Trilipix, AbbVie

Trilipix (fenofibric acid)
Global Sales 2012:
$1.098 billion
U.S. Sales 2012: $1.098 billion
Expiration Date: January 2014, but generics launched July 2013

Spun off from Abbott Laboratories ($ABT) as 2013 dawned, AbbVie ($ABBV) depends heavily on one megablockbuster drug. It's not Trilipix but Humira, the anti-inflammatory treatment that brought in a whopping $9.3 billion last year. But as that drug nears the end of its patent life and AbbVie casts about for ways to fill in the gap, Humira's supporting cast is important, too. AbbVie thought Trilipix--the still-on-patent, long-acting follow-up to big-selling TriCor--would be part of that cast till January 2014. Sure, Trilipix and TriCor were losing sales even before generic competition hit because of studies questioning whether they actually helped lower patients' risk for heart attack or stroke. But the drugs still brought in more than $1 billion last year.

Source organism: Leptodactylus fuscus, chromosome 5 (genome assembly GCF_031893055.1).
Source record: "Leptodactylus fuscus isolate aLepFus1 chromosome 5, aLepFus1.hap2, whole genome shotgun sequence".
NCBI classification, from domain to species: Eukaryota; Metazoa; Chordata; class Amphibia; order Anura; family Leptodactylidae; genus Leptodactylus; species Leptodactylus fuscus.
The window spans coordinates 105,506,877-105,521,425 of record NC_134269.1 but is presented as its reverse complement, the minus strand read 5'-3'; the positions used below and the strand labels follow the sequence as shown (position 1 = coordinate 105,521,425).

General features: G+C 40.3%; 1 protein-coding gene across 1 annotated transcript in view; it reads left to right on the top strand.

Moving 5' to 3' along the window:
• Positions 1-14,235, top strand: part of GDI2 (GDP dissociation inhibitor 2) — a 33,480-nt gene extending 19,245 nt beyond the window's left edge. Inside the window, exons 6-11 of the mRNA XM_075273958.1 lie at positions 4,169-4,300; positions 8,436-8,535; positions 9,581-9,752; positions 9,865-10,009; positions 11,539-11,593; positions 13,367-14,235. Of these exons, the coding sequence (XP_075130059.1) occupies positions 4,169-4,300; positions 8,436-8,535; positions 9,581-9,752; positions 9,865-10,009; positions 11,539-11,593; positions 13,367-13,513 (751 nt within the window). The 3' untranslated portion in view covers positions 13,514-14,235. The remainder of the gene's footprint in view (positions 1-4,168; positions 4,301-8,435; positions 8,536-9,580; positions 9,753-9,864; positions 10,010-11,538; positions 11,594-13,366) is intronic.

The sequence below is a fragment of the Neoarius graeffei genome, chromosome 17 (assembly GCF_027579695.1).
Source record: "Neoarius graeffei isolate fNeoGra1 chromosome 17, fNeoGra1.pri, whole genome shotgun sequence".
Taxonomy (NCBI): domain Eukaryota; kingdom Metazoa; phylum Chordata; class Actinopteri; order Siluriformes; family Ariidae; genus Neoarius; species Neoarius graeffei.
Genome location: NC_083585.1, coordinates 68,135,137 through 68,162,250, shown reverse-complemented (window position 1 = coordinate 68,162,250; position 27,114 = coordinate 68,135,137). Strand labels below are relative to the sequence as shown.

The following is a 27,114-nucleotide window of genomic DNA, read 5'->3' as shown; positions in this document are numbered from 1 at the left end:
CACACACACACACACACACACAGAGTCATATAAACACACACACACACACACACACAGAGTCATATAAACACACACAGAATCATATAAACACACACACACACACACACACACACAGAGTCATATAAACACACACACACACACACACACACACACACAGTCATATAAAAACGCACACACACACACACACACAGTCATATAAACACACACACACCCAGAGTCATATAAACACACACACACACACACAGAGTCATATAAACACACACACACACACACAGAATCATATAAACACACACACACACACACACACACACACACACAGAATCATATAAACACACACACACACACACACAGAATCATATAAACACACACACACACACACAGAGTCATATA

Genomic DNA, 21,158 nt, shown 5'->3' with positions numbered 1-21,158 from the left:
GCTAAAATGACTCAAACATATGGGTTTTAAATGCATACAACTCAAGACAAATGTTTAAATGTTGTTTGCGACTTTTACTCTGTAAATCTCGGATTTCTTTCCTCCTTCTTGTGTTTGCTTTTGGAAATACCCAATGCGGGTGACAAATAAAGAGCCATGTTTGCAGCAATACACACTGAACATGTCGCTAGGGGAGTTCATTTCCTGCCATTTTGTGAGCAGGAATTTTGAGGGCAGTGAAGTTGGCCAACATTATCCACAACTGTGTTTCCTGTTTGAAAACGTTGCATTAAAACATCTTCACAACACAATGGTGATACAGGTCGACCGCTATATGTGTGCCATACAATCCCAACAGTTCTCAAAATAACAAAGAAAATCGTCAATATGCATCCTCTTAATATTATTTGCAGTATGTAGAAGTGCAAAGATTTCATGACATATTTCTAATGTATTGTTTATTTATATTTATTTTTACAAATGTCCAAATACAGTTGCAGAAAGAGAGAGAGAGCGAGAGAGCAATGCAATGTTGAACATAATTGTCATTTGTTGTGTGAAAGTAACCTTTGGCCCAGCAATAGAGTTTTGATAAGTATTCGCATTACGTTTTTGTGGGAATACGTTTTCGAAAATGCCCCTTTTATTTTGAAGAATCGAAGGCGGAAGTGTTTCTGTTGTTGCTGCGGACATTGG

Generics companies had different ideas about Trilipix, however. Abbott's previous settlement with Par Pharmaceutical and Mylan ($MYL) provided for a launch as the patent expired in January 2014, or before that date under certain undisclosed conditions. And that's what happened in July 2013. Par and Mylan each rolled out versions of the drug, designed to lower triglycerides and boost the "good" cholesterol, HDL. By April of this year, AbbVie had announced it would lay off hundreds of sales reps charged with promoting its cardiovascular drugs, namely Trilipix and TriCor. And for the first half of 2013, sales of the two drugs had dropped by 58% to just $235 million.

For more:
Special Report: 10 Largest U.S. Patent Losses of 2012 - TriCor
AbbVie to hack hundreds of reps from cardiovascular sales ranks
FDA: Trilipix may not cut patients' heart risks
FDA panel favors Trilipix combo, but asks for trial
Should FDA change its rules to prevent another TriCor?
Krumholz questions Abbott blood-lipid drugs TriCor, Trilipix

-- Tracy Staton (email | Twitter)

Trilipix, AbbVie